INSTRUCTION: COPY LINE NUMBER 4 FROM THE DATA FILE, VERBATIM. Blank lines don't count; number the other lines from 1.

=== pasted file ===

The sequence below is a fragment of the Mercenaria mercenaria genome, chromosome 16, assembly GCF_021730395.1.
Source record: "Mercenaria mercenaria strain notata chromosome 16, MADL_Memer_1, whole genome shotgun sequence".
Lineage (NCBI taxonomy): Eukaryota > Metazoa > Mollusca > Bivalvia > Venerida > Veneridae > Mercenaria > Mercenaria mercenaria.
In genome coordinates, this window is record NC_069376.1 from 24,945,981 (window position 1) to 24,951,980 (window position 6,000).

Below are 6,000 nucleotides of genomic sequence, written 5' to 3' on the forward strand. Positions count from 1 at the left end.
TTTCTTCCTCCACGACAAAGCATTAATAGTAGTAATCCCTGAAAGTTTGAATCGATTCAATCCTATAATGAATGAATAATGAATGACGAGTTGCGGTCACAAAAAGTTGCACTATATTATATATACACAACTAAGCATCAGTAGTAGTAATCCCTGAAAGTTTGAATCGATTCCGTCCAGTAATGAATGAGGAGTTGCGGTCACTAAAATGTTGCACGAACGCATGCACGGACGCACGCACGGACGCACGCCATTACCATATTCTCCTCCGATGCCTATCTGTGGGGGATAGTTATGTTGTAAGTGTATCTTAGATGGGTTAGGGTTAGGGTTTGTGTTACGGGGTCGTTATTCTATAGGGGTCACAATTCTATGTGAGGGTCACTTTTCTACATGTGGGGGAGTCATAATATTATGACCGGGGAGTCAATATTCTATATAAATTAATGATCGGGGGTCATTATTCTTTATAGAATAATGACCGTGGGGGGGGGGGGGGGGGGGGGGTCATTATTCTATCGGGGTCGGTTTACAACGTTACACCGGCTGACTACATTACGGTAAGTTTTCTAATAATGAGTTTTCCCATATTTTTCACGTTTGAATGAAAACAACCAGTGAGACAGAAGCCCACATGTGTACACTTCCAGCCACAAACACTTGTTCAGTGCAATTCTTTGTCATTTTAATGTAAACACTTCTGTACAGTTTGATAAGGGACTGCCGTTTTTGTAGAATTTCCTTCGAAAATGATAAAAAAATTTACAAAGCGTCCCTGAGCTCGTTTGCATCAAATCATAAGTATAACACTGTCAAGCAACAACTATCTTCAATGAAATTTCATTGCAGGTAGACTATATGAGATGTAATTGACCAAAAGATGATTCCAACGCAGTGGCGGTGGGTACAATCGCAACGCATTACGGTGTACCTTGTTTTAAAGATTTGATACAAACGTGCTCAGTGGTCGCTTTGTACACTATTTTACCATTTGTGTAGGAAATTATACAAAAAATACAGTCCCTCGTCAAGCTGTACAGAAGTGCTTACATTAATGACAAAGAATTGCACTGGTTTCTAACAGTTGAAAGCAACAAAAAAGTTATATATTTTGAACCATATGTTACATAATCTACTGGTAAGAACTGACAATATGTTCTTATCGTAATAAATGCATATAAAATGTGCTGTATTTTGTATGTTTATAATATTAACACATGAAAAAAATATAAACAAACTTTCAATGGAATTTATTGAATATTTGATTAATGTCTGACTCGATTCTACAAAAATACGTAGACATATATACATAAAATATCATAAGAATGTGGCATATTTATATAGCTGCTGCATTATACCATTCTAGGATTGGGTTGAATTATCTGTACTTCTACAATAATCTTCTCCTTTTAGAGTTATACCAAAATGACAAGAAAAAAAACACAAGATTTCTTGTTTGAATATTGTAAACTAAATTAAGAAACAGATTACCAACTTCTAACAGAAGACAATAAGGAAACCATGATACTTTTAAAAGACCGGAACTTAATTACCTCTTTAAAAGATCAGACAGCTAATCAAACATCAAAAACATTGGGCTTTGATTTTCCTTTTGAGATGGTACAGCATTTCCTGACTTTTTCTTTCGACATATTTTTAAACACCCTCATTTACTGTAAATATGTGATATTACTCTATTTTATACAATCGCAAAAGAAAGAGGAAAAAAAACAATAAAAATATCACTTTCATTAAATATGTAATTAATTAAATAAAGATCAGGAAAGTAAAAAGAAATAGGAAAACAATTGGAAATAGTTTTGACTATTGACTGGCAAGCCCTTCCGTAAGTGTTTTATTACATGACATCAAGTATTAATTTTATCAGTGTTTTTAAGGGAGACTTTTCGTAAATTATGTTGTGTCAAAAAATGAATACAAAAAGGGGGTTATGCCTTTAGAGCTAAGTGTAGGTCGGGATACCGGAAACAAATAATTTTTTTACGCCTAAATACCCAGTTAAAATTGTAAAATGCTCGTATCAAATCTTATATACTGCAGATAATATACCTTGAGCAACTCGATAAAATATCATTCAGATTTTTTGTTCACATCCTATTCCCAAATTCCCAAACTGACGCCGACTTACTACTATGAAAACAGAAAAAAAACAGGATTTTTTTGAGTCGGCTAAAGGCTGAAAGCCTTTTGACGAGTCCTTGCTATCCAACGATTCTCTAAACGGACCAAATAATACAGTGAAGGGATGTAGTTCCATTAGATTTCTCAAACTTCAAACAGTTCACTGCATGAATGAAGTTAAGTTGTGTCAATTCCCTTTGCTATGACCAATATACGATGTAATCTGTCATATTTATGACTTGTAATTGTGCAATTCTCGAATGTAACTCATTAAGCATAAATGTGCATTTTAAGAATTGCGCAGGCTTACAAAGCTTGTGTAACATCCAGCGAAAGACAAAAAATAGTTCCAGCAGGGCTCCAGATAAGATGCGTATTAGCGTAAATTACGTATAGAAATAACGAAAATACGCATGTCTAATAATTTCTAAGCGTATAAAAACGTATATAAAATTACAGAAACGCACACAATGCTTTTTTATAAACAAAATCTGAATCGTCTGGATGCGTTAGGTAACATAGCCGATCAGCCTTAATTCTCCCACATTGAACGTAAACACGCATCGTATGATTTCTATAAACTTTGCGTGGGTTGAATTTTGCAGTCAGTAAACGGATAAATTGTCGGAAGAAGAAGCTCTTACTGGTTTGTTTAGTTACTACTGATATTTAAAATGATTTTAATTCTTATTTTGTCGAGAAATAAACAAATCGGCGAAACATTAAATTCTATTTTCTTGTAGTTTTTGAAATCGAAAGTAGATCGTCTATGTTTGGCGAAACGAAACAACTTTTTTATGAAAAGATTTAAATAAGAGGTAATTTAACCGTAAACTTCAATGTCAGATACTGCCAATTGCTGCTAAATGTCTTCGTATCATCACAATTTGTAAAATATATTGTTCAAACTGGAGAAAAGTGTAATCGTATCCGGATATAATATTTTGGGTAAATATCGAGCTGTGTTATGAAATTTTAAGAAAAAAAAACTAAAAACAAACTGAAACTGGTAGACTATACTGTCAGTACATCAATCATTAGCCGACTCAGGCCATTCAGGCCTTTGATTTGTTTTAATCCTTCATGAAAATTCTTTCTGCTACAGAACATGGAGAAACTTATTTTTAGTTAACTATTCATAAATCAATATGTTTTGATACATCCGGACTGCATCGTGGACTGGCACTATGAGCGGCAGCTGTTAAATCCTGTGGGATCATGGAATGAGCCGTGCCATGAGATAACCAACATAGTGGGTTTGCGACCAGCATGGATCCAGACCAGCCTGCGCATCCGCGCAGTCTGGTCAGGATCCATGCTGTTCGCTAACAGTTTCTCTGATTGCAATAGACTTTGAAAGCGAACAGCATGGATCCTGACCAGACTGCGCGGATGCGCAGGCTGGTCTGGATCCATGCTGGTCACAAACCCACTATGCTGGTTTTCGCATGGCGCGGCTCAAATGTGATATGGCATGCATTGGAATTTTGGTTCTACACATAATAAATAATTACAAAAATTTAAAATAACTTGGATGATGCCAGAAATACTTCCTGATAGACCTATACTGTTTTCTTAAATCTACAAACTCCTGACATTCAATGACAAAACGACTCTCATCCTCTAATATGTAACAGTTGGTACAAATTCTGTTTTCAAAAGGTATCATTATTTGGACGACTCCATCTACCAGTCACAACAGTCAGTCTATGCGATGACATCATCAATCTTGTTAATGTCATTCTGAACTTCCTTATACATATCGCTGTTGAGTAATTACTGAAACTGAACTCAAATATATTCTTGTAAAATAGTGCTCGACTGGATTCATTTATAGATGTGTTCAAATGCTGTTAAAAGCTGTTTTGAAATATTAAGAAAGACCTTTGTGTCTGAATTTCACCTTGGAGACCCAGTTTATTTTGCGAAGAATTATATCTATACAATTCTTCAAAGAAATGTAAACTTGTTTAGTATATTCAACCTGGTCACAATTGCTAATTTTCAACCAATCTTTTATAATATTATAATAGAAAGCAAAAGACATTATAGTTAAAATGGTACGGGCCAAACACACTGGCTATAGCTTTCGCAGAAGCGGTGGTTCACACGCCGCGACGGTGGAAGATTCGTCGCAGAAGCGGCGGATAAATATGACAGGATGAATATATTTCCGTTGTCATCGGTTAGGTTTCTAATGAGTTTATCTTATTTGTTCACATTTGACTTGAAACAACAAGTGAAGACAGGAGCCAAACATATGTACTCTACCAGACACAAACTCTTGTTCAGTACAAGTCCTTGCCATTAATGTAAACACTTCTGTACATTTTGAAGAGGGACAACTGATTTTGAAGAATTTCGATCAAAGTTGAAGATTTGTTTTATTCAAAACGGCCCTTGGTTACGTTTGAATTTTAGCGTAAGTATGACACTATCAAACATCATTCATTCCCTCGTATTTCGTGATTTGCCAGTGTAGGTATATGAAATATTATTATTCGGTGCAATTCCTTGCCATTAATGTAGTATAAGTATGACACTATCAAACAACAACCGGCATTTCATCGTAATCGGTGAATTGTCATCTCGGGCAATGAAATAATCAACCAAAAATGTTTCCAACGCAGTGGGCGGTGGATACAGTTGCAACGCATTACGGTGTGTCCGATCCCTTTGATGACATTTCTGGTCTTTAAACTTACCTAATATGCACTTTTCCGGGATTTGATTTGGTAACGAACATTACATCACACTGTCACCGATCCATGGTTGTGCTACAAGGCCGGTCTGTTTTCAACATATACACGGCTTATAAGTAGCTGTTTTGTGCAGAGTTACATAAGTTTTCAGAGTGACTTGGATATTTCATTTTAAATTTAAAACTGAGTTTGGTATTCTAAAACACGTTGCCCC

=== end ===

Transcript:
In genome coordinates, this window is record NC_069376.1 from 24,945,981 (window position 1) to 24,951,980 (window position 6,000).